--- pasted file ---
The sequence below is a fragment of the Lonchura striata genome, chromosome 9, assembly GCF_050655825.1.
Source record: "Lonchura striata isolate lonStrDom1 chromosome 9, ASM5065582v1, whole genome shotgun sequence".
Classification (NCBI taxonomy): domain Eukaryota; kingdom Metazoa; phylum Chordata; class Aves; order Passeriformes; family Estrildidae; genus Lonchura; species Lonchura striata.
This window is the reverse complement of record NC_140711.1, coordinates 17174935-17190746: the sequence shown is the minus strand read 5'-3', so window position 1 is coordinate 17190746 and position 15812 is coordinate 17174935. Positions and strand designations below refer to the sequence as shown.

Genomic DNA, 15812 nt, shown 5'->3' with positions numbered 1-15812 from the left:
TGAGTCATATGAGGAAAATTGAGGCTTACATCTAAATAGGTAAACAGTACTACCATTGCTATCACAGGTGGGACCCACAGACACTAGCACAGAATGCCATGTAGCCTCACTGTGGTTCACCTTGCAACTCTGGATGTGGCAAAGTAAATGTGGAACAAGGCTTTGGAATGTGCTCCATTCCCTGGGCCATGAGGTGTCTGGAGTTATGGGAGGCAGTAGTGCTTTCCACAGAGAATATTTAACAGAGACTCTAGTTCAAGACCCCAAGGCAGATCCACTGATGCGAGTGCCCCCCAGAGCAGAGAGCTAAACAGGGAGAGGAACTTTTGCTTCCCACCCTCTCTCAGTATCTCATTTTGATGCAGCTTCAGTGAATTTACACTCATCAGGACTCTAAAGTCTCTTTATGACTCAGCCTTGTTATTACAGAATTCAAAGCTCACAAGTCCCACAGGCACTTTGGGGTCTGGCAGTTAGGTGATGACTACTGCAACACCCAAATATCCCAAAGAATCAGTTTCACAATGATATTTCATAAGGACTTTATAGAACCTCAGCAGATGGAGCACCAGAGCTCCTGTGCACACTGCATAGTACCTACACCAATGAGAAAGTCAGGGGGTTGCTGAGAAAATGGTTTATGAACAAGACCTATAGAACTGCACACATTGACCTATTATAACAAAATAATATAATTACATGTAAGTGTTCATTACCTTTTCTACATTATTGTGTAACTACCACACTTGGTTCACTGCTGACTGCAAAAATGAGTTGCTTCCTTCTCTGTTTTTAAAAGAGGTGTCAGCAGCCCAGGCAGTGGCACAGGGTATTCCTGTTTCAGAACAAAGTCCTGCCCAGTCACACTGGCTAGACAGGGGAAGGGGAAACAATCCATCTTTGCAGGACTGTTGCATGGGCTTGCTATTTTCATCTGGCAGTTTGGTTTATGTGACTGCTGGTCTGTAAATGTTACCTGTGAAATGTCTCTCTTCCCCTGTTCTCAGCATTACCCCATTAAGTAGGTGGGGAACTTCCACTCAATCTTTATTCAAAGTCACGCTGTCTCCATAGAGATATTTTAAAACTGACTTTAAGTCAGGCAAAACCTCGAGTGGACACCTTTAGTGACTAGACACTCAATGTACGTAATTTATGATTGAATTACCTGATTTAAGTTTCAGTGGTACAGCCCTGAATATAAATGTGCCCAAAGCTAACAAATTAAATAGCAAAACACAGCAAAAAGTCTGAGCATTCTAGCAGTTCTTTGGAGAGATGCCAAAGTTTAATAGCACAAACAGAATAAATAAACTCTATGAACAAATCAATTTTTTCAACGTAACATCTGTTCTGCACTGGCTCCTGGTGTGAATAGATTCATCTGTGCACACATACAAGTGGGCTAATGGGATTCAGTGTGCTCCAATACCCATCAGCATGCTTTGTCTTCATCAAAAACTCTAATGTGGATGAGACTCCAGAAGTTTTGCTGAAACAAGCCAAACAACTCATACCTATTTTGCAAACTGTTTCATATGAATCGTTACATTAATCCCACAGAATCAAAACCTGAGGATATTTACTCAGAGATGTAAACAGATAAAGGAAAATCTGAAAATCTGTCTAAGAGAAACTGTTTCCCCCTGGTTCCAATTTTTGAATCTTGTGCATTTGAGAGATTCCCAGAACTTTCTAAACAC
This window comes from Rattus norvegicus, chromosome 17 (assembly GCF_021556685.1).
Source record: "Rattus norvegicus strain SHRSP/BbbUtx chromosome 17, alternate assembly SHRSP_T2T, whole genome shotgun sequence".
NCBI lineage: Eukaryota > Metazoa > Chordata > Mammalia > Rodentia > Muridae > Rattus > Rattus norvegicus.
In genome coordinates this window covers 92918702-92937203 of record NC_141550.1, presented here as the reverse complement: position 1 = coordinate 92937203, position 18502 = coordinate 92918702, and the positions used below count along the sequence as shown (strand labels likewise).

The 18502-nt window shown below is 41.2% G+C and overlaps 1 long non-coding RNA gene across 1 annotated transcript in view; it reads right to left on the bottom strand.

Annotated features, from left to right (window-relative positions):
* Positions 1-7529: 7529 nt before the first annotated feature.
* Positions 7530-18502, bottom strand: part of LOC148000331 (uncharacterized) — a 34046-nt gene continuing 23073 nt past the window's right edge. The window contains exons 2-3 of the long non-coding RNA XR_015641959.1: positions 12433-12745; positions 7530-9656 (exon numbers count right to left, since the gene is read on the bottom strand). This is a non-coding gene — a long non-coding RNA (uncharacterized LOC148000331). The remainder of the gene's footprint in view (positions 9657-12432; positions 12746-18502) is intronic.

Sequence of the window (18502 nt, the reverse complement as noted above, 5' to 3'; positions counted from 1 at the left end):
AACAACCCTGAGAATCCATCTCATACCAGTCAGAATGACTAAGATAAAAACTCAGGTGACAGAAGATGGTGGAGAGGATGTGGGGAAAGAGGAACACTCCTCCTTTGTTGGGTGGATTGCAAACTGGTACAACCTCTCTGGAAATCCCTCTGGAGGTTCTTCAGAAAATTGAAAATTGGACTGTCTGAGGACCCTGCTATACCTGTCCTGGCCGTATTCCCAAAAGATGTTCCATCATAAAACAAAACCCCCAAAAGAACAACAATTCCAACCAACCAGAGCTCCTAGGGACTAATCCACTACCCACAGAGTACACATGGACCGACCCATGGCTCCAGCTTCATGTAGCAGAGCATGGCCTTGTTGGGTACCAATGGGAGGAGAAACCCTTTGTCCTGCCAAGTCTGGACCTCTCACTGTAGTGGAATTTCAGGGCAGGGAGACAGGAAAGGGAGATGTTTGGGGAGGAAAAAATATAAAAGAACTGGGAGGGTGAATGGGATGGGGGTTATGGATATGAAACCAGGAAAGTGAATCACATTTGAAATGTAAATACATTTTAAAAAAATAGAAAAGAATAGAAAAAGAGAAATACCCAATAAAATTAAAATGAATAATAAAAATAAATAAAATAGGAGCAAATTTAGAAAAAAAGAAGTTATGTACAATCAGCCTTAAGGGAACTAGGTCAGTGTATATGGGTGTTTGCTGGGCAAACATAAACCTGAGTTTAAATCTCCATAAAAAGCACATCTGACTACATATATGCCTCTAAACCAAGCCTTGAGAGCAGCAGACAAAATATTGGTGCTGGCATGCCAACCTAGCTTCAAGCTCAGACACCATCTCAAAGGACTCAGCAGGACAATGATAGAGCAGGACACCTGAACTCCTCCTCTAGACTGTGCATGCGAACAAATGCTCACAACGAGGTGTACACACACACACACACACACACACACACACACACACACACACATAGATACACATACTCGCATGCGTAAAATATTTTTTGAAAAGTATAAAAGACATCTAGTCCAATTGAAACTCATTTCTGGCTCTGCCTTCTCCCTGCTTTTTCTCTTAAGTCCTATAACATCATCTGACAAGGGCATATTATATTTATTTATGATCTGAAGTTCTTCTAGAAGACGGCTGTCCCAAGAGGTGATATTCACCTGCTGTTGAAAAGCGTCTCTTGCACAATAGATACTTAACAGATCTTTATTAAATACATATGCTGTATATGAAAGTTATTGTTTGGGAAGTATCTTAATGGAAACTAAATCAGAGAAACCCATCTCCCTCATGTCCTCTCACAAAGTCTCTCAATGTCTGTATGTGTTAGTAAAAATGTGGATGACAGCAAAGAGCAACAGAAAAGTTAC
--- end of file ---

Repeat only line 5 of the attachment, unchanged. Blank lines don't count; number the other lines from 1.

Genomic DNA, 15812 nt, shown 5'->3' with positions numbered 1-15812 from the left: